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Friday, November 27, 2015

Buzzcocks: All Set


1) Totally From The Heart; 2) Without You; 3) Give It To Me; 4) Your Love; 5) Point Of No Return; 6) Hold Me Close; 7) Kiss 'n' Tell; 8) What Am I Supposed To Do; 9) Some Kinda Wonderful; 10) What You Mean To Me; 11) Playing For Time; 12) Pariah; 13) Back With You.

They went to Green Day's producer for this one — not particularly auspicious, but, fortunately, this was more of a nice gesture than a humiliating desire to start learning from their own disciples. Essentially, All Set is just Trade Test Transmissions Vol. 2, but a wee bit better on most ac­counts: songwriting, production, diversity — as if The Buzzcocks 2.0 were slowly, but surely coming into their own and learning to adapt and to remember what it used to be like in this much more modern world of the mid-Nineties.

The main problem still remains: most of the songs have the same style and the same topic — with just a few exceptions, it's all rather sterotypical power pop about love, with a very very tiny punk angle blinking red from time to time. I mean, just look at the song titles — how much lower can you get than when you go from ʽSome Kinda Wonderfulʼ to ʽWhat You Mean To Meʼ? I want some anger, goddammit! Has it really been that long since they last thought of all the women on Earth as scurvy treacherous bitches? Have they mellowed out so much that even Big Brother and The System are no longer regarded as even a minor threat? For God's sake, the album ends with a pseudo-orchestrated love anthem that's... more Styx than the Buzzcocks (ʽBack With Youʼ)! This is 1996 — who needs all these good vibrations when Y2K is approaching?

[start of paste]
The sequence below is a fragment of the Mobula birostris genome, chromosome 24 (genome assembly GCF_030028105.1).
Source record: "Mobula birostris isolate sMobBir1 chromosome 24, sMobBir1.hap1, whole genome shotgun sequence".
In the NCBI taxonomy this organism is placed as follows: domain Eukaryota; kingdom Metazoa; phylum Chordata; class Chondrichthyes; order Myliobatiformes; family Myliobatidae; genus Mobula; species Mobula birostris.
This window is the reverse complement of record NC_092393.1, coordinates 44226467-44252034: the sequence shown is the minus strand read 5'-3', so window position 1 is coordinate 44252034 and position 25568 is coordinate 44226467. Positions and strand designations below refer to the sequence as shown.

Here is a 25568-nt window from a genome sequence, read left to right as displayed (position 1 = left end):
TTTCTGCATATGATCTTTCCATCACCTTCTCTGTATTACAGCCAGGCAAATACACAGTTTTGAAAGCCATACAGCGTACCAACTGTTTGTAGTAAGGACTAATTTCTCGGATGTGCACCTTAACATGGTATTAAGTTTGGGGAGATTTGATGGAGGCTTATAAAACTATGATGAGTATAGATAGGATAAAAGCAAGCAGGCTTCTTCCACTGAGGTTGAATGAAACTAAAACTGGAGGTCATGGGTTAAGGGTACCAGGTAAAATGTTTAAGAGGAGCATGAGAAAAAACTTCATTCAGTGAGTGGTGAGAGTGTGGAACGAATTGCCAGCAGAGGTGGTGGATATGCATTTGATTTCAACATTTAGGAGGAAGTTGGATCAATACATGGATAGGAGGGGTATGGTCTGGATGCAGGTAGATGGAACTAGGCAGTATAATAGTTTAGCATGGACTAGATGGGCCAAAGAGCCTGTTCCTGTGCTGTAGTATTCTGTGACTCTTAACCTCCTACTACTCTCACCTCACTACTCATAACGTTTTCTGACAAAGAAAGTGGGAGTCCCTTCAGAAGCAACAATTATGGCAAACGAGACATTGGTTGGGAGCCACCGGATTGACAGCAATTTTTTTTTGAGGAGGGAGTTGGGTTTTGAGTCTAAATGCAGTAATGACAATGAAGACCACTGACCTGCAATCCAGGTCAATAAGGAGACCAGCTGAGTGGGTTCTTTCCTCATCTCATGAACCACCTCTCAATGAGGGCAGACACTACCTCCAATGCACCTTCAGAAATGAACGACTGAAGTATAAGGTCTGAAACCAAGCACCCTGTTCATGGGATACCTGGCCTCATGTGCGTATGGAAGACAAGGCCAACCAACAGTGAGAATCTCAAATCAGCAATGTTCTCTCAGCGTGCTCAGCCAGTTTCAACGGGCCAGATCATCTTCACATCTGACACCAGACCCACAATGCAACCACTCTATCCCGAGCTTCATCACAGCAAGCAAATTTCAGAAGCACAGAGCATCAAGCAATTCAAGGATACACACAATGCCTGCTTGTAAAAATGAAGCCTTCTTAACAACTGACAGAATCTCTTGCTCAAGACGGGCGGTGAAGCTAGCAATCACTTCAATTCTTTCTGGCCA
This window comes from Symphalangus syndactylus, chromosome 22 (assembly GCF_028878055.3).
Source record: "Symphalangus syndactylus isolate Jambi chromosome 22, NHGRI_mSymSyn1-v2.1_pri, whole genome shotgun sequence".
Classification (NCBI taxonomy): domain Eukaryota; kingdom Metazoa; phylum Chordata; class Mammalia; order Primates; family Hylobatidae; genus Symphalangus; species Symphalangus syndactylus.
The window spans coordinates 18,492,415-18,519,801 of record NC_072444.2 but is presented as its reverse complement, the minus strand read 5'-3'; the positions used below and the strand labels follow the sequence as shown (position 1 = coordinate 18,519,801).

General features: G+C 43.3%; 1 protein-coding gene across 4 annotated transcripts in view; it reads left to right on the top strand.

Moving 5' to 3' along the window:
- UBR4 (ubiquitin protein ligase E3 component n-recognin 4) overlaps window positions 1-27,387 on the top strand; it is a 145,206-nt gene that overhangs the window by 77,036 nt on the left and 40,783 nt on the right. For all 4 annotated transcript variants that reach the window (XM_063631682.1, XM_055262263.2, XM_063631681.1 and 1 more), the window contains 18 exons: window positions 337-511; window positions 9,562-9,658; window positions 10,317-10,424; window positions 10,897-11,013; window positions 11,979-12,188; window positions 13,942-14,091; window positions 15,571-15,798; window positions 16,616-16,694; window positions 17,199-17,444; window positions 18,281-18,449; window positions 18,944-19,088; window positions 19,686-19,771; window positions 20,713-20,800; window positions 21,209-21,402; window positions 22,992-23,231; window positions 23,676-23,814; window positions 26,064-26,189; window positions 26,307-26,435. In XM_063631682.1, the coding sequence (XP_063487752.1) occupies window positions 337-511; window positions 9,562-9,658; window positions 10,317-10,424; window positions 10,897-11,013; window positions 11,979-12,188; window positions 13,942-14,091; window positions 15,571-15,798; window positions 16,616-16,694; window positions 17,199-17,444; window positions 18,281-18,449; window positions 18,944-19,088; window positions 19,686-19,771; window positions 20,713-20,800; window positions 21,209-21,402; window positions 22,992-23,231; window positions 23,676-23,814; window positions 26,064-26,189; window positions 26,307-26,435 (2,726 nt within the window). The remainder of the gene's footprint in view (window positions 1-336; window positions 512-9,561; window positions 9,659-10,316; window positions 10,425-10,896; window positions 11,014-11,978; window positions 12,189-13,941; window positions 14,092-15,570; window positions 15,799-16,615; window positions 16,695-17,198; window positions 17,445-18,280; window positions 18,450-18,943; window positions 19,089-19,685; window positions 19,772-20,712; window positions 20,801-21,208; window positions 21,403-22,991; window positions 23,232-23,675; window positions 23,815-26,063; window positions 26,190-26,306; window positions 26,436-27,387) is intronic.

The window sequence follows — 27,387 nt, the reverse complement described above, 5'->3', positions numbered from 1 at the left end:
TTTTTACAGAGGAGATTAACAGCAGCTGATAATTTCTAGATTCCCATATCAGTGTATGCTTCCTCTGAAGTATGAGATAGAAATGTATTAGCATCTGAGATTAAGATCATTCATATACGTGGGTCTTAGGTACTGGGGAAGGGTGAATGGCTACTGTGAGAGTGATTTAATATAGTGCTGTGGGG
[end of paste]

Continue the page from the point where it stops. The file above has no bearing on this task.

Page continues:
Just kidding, of course, but again, the serious implication is that, while the album as such has a certain face, few of the individual songs have one. They do have hooks — ʽTotally From The Heartʼ opens the proceedings on a very positive note, funnier, sweeter, and less openly stupid than ʽDo Itʼ did last time around: nice conclusive resolution with the title and all, as the song's romantic chivalry is delivered at top speed over that good old chainsaw buzz. Problem is, way too many tunes that follow are based on the same chords, moods, and subjects. They deviate from the trodden path on ʽPoint Of No Returnʼ, with metaphysical lyrics that can have multiple interpre­tations and a less-than-usual journey from threatening verses to anthemic chorus; on the I-can't-find-my-way-home complaint of ʽWhat Am I Supposed To Doʼ; and on ʽPariahʼ, which is a musical return to one of their favorite musical patterns (the bolero, this time, however, somewhat mashed together with the Bo Diddley beat), although sounds kinda ugly to me.

And it is a big problem — you could throw the individual hooks of these songs' choruses in my face all day long and I'd never notice when something different hit me. The thing is, no, they don't really need to go for musical diversity, but at least a little more thematic diversity would be nice, since it might have automatically led them to musical diversity as well. At their best, the Buzzcocks could shoot off in all sorts of directions — good love, bad love, no love, sexual frus­tration, social disappointment, and sometimes even plain absurdity. Here, they just continue to push in one direction, flogging that horse until it's black and blue all over. It begins okay, but eventually becomes tedious — so, perhaps, it would just be best to take this stuff one song at a time, the «time» in question being the short gap that is sufficient to make you forget the previous song ever existed. (And that, of course, applies to so much more than late era Buzzcocks).

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